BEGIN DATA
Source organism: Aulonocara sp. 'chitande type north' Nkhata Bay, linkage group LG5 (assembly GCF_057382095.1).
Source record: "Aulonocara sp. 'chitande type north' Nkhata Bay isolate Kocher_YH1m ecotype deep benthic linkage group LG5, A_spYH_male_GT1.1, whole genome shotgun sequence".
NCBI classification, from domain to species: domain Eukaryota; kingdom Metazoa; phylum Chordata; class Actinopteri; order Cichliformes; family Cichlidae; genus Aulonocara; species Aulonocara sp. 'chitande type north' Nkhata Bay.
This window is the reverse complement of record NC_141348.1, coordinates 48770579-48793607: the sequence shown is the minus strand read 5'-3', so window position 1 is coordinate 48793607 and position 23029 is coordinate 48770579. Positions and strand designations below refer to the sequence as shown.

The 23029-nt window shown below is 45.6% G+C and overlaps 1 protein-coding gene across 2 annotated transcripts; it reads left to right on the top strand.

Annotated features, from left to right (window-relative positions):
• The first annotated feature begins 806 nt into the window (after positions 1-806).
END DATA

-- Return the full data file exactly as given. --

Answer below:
Source organism: Aulonocara sp. 'chitande type north' Nkhata Bay, linkage group LG5 (assembly GCF_057382095.1).
Source record: "Aulonocara sp. 'chitande type north' Nkhata Bay isolate Kocher_YH1m ecotype deep benthic linkage group LG5, A_spYH_male_GT1.1, whole genome shotgun sequence".
NCBI classification, from domain to species: domain Eukaryota; kingdom Metazoa; phylum Chordata; class Actinopteri; order Cichliformes; family Cichlidae; genus Aulonocara; species Aulonocara sp. 'chitande type north' Nkhata Bay.
This window is the reverse complement of record NC_141348.1, coordinates 48770579-48793607: the sequence shown is the minus strand read 5'-3', so window position 1 is coordinate 48793607 and position 23029 is coordinate 48770579. Positions and strand designations below refer to the sequence as shown.

The 23029-nt window shown below is 45.6% G+C and overlaps 1 protein-coding gene across 2 annotated transcripts; it reads left to right on the top strand.

Annotated features, from left to right (window-relative positions):
• The first annotated feature begins 806 nt into the window (after positions 1-806).